14 August 2011

skim(med) milk

Should it be skimmed milk? Or skim milk? Here are two cartons of the stuff I bought in the supermarket. They don't seem to be able to decide – the one on the left has an -ed suffix, while the one on the right does not.Actually, the dropping of the -ed suffix is a regular process: ice-cream was once iced cream, while mincemeat was once minced meat.

What is happening here is that a final /t/ or /d/ gets deleted if it is surrounded by two consonants. And this can occur in many different contexts, so world cup usually has no /d/ and best man has no final /t/. And this occurs whether the /t/ or /d/ is a suffix or not.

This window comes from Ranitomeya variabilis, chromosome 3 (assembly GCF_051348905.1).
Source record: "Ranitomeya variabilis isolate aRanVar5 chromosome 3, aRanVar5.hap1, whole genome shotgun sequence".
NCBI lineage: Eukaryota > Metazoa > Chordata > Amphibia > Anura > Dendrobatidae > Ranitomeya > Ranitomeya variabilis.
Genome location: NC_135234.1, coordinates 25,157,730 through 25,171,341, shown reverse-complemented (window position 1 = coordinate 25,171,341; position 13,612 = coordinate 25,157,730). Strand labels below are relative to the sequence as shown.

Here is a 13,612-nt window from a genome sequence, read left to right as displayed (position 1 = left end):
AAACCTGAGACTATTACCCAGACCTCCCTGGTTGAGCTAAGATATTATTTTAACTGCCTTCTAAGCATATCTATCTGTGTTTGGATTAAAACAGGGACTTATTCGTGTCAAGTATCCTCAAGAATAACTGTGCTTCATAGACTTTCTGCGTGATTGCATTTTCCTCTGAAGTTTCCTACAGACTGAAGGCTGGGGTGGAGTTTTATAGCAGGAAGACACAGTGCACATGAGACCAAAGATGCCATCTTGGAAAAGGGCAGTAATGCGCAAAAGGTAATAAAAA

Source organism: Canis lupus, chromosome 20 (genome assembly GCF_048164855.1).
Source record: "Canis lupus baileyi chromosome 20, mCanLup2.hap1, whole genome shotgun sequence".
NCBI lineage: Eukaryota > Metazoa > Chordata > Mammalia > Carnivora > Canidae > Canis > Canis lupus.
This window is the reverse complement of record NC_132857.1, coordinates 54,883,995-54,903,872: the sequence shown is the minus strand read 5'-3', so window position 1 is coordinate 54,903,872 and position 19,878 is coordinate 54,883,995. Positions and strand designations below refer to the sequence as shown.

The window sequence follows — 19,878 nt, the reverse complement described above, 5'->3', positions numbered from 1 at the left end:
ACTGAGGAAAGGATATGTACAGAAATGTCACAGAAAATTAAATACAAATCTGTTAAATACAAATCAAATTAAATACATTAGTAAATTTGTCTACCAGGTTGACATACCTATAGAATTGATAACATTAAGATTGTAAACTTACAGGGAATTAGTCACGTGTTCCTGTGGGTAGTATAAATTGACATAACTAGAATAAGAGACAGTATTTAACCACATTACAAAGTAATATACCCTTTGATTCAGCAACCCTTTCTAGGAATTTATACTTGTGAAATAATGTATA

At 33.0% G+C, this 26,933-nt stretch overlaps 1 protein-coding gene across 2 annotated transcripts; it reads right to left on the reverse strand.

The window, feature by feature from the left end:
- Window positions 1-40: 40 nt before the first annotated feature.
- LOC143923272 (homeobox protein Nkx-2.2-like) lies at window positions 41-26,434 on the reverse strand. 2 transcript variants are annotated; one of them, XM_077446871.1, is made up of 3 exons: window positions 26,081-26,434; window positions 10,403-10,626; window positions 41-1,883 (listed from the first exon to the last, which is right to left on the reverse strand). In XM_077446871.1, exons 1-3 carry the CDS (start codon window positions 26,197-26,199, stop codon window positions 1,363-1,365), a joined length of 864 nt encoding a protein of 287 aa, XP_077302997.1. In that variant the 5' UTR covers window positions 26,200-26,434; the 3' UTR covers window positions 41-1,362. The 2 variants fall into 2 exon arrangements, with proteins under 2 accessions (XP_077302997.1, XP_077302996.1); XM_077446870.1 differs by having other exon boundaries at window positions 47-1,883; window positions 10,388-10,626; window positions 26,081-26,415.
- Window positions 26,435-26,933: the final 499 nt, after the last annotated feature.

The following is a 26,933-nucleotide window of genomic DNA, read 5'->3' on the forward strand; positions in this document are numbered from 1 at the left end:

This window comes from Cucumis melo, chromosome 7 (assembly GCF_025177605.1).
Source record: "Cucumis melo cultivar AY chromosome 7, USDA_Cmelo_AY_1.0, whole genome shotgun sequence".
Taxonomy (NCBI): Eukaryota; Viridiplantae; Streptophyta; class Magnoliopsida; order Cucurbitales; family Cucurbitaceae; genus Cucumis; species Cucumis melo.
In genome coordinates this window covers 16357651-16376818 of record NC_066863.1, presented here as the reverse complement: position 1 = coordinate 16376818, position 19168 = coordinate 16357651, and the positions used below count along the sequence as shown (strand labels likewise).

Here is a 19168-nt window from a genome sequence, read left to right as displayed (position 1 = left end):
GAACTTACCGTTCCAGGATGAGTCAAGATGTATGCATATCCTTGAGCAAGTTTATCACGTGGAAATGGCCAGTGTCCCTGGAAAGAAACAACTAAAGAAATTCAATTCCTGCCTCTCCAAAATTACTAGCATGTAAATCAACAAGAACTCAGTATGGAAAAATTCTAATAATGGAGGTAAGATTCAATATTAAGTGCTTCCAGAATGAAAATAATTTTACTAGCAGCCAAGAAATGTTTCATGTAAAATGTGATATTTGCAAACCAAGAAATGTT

In fact, the milk on the right, from 'Greenfields', is produced in Indonesia, while that on the left, from 'Table Cape', is from Tasmania in Australia. It seems that native speakers are quite happy to drop the -ed suffix, while those from elsewhere might be more concerned to retain more traditional forms. (Though, of course, we need more data to check this hypothesis.)